A Flipbook on the Road

Not everything is loud, shrill, and terrible in the world today. There are also quiet tones that are easily overheard, especially amidst the media hype. When they come along directly, with nothing else intervening, they are a source of strength. This is about an unexpectedly beautiful encounter.

There was almost a Whitsun mood on that Friday evening in Weimar, in the square in front of the palace. Little and big people on the grass eating evening picnics and a ping-pong table in front of the cube that houses rotating exhibitions in the warm season. Deckchairs had even been set up by the Classicism Foundation and a DJ played music suitable for general dancing, to which some were already moving. Just then, a man with a vendor’s tray came strolling through the crowd. You don’t tend to see that very often these days. He wore a kind of Bavarian hat, his clothes casual, his gaze open, not shy, not intrusive. He meandered in this way in our direction, wanting to show us something he was carrying in the tray. They were little books, fat and in a peculiarly long landscape format. At the front of the vendor’s tray hung an invitation to visit his ‘travelling exhibition’. So that’s what he was carrying around with him!

He presented the flipbooks—his works—and asked if we wanted to see any. Of course! The first was created twenty years ago and showed the moment when a young girl opens her eyes in front of the mirror after having asked to have her long hair shaved off with her eyes closed. Volker Gerling, the ‘flipbook cinematographer’, had captured this moment. It was done lovingly and beautifully. He then told us how and where he had met this young girl called Antonia and that he would now visit her again on this trip. He knew the stories of the people in all his flipbooks and the circumstances in which they were taken. Volker’s analogue camera takes as many pictures in twelve seconds as he needs for a flipbook. For the small movie of a men’s toilet room in Berlin, he’d had to do quite a lot of explaining during the recording. Little blackish-grey men move like ants while we flipped through the pages in an elongated landscape format.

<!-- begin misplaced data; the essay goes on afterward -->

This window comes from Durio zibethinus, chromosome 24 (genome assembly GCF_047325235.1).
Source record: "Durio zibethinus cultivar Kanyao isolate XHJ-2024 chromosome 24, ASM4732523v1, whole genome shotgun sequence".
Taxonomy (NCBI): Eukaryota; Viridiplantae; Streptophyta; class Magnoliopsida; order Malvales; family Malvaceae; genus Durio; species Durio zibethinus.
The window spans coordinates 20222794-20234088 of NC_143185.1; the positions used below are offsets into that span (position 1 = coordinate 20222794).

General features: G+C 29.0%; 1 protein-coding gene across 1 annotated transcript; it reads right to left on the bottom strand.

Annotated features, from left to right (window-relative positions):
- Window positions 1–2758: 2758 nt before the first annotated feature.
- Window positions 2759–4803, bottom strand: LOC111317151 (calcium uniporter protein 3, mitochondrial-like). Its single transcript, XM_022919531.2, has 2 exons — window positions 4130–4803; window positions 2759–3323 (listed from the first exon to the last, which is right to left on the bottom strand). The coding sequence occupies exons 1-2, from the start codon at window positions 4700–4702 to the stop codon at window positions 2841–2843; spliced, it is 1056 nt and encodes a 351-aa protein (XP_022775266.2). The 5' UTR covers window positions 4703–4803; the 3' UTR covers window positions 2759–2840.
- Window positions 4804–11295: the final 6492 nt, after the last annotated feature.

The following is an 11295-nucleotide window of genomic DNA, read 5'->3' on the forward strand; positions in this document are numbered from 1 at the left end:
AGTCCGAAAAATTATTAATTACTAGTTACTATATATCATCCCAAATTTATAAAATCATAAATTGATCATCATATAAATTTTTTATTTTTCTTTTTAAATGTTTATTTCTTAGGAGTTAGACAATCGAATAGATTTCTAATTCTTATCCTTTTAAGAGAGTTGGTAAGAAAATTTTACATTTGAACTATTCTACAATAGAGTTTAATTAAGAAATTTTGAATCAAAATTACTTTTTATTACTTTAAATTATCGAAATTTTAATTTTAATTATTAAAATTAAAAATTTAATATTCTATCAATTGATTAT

One of his works shows a man’s gaze slowly wandering towards the mountain face opposite, which of course cannot be seen, as he questions himself about death. The moon is also moving across the scene above the Berlin Cathedral. The bashful yet joyful smile of the woman in the mountain stream, who finally dared to bathe there after ten years, is wonderful. Then there is the ‘ménage à trois’, where a woman turns her head to her two lovers on her right and left. Volker is still in contact with these people, too.

He showed us each of his flipbooks three times. The first view is to enter, the second view to enjoy, and the third view to take leave again. He then asked if we want to donate something for his exhibition which would finance his travels. The donation box was attached under the vendor’s tray. He had left his home in Templin, north of Berlin, three weeks before and was ultimately heading to Austria via Freiburg and Basel. There are some fixed stations where he can stop off, but usually, he sleeps in the forest, which he likes very much. A small trailer, which he pulls behind him on a harness, transports a tent, food, and photo equipment. It was clear from his eyes that he was looking forward to the unpredictability of his journey and new ‘material’. In this way, I would say, he turns documentation into an art.

Actually, Volker studied directing and cinematography. Traveling by train was the precursor of film, his professor said at one point. And for Volker, rambling, walking, is the most fitting counterpart to the flipbook. Then we talked about slowness, which we seem to have lost today. I would love to be a fly on the wall for the conversations he will continue to have on his journey.

Rarely have I seen such restrained beauty, so unexpectedly. It was a little bit like magic. Volker Gerling’s works—and his manner, too—were so wonderfully unpretentious, a good combination of freedom and love. He does what he loves and at the same time makes others appear as they are, in an artistic way, engaged in life. There is something gentle about it, facing one’s own existence and the world. It is harmonious. His wanderings, his way of meeting people and processing these encounters in such a way that new encounters arise from them—it is almost like a perpetual motion machine. And if other people are as enthusiastic as we were, then Volker Gerling will generate good forces from small moments of looking at pictures. He appeared to me as profoundly himself, a human being—someone you meet in the street, not in the hubbub of the financially powerful art market, like Hermann Hesse’s Goldmund. That, then, also exists in the world today—fortunately.

Translation Christian von Arnim
Image source and more Daumenkinographie

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